Jets’ Maccagnan Running out of “Maybes” in a Hurry
It was a topic that was discussed right here on Tuesday night’s episode of JetNation radio that we felt deserved a bit more attention, so as was mentioned on the air, here’s a look at the current plight of Jets General Manger Mike Maccagnan whose margin for error seems to be shrinking by the day while head coach Todd Bowles looks to be on the hot seat.
Maccagnan had the “luxury” of succeeding failed General Manager John Idzik, who engineered one of the worst drafts in team history when he was armed with a dozen draft picks in his second year on the job and was a colossal flop. With his twelve choices, Idzik came away with just two players who are still in Green and White in wide receiver Quincy Enunwa and backup guard Dakota Dozier. Idzik had set the bar incredibly low, meaning any degree of success from Maccagnan would be a marked improvement. As it turned out, Maccagnan’s first two drafts were far better than the results produced by Idzik.
His first class was a flop itself, netting Leonard Williams and a bunch of guys who are long gone. Wide receiver Devin Smith couldn’t stay healthy and was let go. Linebacker Lorenzo Mauldin was often injured as well, and didn’t do much when he was healthy. Bryce Petty was a project quarterback who never developed and guard Jarvis Harrison was gone after just one season as a pro. Outside of Williams, the only player still in the league is seventh-round pick Deon Simon who is on the Packers practice squad. Simon was actually a solid player when he got reps with the Jets, but he was an interior lineman who was made obsolete with the additions of Steve McLendon and Mike Pennel.
Class number two, his 2016 group, yielded far better results, getting starters in linebackers Darron Lee and Jordan Jenkins along with right tackle Brandon Shell and punter Lac Edwards to boot. Wide receiver Charone Peake was a seventh round choice who is the team’s best special teams gunner at the moment, but hasn’t shown much as a receiver. Add undrafted free agent receiver Robby Anderson to the mix and the 2016 rookie class is a pretty good one. Cornerback Juston Burris was also part of that 2016 class and viewed as a player who fell in to the “maybe” category, but he was let go recently before returning to the practice squad as a long shot.
Should Maccagnan fail as a GM when all is said and done, his tenure will always be marred by the second-round selection of Christian Hackenberg in the 2016 draft who never took an NFL snap, and may rank second behind Mike Tannenbaum and Eric Mangini’s selection of Vernon Gholston as the worst pick in team history. Even still, Maccagnan came away with four starters on 13 picks as opposed to all of Idzik’s misses.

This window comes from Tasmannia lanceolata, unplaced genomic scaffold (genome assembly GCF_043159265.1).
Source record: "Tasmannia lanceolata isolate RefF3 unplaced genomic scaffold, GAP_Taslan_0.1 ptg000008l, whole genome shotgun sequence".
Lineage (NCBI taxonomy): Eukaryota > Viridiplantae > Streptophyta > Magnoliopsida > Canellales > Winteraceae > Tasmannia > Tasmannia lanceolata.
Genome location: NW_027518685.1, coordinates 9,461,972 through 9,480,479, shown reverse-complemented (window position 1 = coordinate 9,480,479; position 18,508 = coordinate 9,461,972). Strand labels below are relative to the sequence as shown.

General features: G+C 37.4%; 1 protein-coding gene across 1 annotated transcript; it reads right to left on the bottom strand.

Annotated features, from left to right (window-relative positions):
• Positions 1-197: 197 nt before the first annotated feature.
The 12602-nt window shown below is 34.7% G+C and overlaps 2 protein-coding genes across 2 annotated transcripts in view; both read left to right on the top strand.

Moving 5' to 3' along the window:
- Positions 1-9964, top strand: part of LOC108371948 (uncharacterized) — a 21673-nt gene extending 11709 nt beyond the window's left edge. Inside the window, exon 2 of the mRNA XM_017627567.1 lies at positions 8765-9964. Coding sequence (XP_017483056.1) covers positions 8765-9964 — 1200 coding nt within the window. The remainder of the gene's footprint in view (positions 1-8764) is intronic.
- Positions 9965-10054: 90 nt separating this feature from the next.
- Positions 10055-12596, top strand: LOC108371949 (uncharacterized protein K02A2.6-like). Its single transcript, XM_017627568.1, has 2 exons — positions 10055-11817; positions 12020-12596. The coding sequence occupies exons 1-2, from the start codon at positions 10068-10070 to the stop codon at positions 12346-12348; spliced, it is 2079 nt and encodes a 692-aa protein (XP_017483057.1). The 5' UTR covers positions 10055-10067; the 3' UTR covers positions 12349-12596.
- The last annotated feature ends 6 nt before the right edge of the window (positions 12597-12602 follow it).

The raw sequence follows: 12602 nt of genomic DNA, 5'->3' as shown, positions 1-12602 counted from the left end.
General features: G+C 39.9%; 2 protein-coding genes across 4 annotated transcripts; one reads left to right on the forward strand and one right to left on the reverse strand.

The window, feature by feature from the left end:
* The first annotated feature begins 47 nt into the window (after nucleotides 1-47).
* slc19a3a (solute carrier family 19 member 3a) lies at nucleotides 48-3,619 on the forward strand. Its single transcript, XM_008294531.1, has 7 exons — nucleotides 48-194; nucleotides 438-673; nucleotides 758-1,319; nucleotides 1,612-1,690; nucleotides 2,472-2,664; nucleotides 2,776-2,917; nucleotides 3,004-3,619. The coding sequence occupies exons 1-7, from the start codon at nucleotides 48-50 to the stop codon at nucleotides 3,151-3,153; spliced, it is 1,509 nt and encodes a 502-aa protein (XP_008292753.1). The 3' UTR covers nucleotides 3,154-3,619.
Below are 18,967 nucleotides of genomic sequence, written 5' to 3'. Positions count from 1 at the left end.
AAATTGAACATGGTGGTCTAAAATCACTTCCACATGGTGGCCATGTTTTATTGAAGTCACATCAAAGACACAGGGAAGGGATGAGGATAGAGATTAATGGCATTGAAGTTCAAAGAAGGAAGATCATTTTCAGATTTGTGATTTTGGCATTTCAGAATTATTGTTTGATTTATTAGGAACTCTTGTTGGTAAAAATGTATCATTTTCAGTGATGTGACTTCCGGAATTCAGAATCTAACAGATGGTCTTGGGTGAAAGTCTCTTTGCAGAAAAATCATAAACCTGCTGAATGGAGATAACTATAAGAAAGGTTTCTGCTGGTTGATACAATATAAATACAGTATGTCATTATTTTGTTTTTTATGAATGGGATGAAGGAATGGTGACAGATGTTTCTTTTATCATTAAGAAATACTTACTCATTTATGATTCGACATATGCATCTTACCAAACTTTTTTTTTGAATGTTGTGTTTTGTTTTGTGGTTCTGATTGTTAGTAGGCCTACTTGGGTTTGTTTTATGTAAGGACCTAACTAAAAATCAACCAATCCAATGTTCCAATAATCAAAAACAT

It was an improvement, but four starters in two years isn’t going to cut it for the long-term. Being able to fall back on rostered players who can “mabye” develop in to a regular contributor might buy a GM some good will from ownership, but the problem with Maccagnan is that those “maybe” players are dropping like flies.
Yes, Maccagnan looks to have grabbed a pair of long-term starters in 2017 when he took safeties Jamal Adams and Marcus Maye in the first and second round respectively, but it’s after those two picks where things get ugly for Maccagnan. The GM took a pair of receivers in Chad Hansen and ArDarius Stewart who are already out of the league. This was a move we questioned at the time due to the wealth of young talent at cornerback in the draft, but what’s done is done. Maccagnan tried to add some receivers, knowing that a QB in round 1 was a certainty in 2018 and his two early/mid round choices went bust.
Aside from Hansen and Stewart from his 2017 class Maccagnan cut ties with project linebacker Dylan Donahue who had more run-ins with the law than he had tackles on the field.
With Hansen, Stewart and Donahue already gone, Maccagnan needs tight end Jordan Leggett, running back Elijah McGuire, safety Jeremy Clark or cornerback Derrick Jones to turn in to roster-worthy players in order to save his 2017 class from hitting on just two of nine picks.
So with his first class being a failure, his second class showing significant improvement and his third possibly producing just two quality players, it’s his most recent class that stands to buy Maccagnan more time, but not a free pass.
For the first time in decades, the Jets look to have a franchise quarterback in Sam Darnold thanks to Maccagnan. That alone should buy him another season. He also looks to have solved the team’s long-time void at tight end with Chris Herndon. But as we mentioned above, more of Maccagnan’s “Maybes” have to show they belong, or it may be time for Mac to move on.